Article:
Why I Hate America’s Biggest Loser: The Shame Culture

There’s a war being fought, and lost, every day in America.

This war has no guns, drones or stealth bombers.

No distinct battlefields.

In every kitchen across the land, at the dawn of every day, the war wages on.

 

The war is women’s fight against their bodies.

 

A battle you can’t see is the most insidious – self-generated thoughts, negative emotions dripping down like sap, and off-handed comments towards herself and others, a woman in this war is raging singlehandedly, against a dark shadow over which no one else can conquer.

 

Some mornings she wakes up with renewed resolve to “do better,” avoid the trigger foods that she suspects are keeping the extra weight on, her energy depleted and her favorite outfit hidden in the back of the closet.

 

But she’s foggy and facing a long commute, a full load of responsibilities and a sugar-coated landscape of Starbucks frappuccinos, People Magazine covers, and a convenient world that offers easy alternatives to real physical movement.

 

At the end of her long day, she may have successfully avoided the sugary, salty, fatty snacks. At the end of the long day, her exhausted brain craves escape and pulls her to the couch to sit with the TV.

That’s when America’s Biggest Loser comes on.

 

Just when her will power is the weakest, when her exhaustion is fully realized, and her brain should be powering down for a quality night’s sleep, this enticing, “hopeful and empowering” reality show draws her in. And the battle lines are re-drawn.

 

It’s the Fatty against the food.

 

If you haven’t seen The Biggest Loser, you’re not alone, but you’re one of the few. This hugely popular TV show started in America in 2004, and has grown into the bulky behemoth of 15 seasons and spread like a virus to over 25 countries.

 

Here’s the premise: a group of overweight contestants are brought on to the show and try to lose the most weight. Those who lose the least amount, or heaven forbid, no weight or gain weight, are kicked off the show.

 

Producer’s note: I think it would be more interesting to keep them all on the show until the very end to see if there isn’t a dark horse who comes from behind to take the lead in the last episode, but nobody asked me.

 

The contestants are separated into teams, guided by celebrity trainers who take them through workouts, and given challenges with food and behavior tests, all in an effort to be the one who loses the most weight.

 

I’ll admit I don’t watch the show much, because I find it stomach churning, but I did catch a recent episode where one team was locked in the Room of Temptation for several hours. The room was filled to the brim with sweets, pastries, and snacks.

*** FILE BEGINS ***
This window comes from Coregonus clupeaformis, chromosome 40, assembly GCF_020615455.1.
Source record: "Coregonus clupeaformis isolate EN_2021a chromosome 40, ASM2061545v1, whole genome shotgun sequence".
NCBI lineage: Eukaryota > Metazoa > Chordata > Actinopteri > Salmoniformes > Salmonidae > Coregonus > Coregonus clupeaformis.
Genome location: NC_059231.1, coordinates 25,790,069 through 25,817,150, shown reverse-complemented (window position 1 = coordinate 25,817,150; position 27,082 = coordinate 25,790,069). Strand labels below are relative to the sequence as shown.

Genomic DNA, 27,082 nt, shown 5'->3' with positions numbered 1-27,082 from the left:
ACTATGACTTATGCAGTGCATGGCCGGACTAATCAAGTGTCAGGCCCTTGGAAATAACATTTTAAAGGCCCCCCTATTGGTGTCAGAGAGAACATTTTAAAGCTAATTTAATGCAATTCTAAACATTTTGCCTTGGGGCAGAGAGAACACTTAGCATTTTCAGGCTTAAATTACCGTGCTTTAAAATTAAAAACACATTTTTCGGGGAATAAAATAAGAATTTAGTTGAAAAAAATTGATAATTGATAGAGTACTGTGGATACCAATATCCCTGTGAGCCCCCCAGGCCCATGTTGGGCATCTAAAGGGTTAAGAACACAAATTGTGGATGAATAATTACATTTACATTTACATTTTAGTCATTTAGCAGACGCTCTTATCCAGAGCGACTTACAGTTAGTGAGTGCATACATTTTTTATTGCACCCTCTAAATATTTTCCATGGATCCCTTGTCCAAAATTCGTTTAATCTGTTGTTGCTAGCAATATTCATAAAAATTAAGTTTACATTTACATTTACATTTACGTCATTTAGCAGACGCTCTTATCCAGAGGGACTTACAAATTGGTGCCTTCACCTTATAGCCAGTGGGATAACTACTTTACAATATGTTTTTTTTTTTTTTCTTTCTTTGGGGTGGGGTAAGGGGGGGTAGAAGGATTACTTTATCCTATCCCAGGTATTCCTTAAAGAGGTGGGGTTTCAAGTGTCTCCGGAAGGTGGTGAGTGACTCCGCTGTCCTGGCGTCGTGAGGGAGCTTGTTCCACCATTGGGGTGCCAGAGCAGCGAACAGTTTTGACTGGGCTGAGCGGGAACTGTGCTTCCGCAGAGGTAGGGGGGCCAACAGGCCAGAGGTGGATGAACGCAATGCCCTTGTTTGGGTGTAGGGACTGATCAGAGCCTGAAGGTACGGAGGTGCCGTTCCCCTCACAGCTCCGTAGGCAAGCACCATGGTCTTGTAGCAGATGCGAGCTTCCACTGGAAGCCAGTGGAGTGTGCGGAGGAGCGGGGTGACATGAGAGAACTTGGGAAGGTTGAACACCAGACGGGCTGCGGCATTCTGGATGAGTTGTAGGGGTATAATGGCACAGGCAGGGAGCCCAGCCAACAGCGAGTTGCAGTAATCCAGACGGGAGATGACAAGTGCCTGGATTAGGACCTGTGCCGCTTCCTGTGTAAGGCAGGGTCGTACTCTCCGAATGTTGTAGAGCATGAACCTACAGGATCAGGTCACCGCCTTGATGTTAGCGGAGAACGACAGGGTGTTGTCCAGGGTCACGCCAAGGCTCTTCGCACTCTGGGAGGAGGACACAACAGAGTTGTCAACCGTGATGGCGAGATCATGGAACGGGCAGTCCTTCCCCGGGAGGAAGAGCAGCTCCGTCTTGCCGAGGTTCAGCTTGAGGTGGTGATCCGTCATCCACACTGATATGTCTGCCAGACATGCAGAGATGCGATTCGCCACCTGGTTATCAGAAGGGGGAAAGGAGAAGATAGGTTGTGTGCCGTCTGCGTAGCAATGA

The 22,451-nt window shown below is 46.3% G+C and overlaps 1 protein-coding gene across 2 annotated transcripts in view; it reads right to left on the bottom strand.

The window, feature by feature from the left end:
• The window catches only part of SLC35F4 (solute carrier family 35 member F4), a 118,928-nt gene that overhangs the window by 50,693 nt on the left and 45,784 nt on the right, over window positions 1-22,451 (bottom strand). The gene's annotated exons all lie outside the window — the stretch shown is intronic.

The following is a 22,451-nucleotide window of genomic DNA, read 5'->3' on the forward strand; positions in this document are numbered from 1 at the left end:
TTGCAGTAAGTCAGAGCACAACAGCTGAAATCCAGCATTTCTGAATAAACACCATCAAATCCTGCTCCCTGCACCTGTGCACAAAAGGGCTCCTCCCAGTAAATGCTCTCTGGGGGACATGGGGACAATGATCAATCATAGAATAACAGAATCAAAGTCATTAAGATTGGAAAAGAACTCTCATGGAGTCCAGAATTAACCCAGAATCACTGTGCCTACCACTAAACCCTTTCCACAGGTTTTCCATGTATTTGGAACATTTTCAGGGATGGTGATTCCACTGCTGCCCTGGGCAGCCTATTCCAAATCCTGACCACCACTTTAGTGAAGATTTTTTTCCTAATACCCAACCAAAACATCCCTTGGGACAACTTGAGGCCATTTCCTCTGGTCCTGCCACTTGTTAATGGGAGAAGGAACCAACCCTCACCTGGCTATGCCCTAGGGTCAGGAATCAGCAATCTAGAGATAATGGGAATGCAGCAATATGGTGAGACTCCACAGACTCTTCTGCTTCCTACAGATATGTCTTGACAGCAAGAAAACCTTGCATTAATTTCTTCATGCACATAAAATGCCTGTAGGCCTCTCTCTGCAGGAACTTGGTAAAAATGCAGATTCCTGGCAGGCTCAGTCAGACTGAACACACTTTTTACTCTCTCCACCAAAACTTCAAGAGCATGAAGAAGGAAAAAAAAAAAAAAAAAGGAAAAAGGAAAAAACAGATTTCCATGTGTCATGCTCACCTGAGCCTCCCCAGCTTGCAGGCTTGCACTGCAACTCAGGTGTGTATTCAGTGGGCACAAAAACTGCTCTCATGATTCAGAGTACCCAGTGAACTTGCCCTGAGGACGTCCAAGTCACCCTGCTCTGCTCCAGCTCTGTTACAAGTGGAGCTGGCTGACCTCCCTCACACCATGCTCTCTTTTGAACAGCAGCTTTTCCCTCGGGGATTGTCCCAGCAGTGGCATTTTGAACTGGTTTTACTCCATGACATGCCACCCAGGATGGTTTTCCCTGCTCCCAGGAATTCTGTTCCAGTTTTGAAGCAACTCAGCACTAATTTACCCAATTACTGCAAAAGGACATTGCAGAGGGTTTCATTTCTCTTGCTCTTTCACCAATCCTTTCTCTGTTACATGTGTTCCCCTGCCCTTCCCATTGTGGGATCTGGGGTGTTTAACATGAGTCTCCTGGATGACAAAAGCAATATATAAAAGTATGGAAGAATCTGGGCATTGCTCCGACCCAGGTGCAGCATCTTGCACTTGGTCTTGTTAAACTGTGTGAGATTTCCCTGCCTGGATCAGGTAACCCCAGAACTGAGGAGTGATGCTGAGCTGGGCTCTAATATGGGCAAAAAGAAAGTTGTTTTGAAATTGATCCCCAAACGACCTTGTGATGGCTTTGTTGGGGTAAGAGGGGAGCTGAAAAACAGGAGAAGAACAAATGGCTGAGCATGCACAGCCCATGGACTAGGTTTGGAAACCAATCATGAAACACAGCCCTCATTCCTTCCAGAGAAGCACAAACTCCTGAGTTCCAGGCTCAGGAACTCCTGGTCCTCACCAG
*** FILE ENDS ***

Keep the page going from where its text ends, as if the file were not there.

And then the team is asked to sit there and wait…and not eat. It was torturous. 

Here’s my suggestion: In real life, if you’re going for weight loss, throw out all the stuff in your house that tempts you. Do NOT set up your own Temptation Room. The world is full of temptations enough, and many of my past clients work or live in spaces that constantly offer sugar and snacks that trigger them to cheat.

 

Then there are the weigh-ins. At the end of each show (I’m assuming – I’ve only been able to suffer through a few shows myself), each contestant is weighed in front of everyone. The drama is contrived and makes the contestants look embarrassed. Women are weighed in a sports bra and men take their shirts off… as if the t-shirt will add extra pounds.

 

No, this is a way to shame and embarrass the contestants, to add to the spectacle. Towards the end of the season, the biggest losers keep their shirts on – is this a prize? You’re doing great, Biggest Loser, so we will no longer shame you!

 

But that’s what this show and others like it thrive off of – shame. Embarrassing stories and weigh-ins, being caught on camera cheating and quitting, getting voted off if you aren’t strong enough.

 

This is my biggest beef with this and other shows like it:The Biggest Loser adds to the damaging culture of public shaming, which is more harmful to us all and doesn’t counter-balance the few who lose weight and win the show.

 

Shame is damaging. The painful feelings of humiliation and distress that the contestants go through are torturous for them and the viewers. Public shaming labels overweight people as bad people, which only makes their self-loathing grow, fester, and lead to more binge snacking.

 

And this is why The Biggest Loser is harmful for the contestants and home viewers: when we participate in public shaming, we feel the negative effects in our own bodies, which leads many straight to the fridge for some comfort food.

 

The Biggest Loser & reality TV shows shame us/aim us straight to the fridge for more comfort food. Stop watching, lose weight. [Click to tweet this if you agree]

 

We have enough self-imposed shame in the war on weight. Tuning in and consuming shame-based media like the Biggest Loser makes us feel bad. In our hearts and bodies.

 

I say it’s time to opt-out. Stop watching TV shows that bring shame on overweight people.

Go on a media diet.

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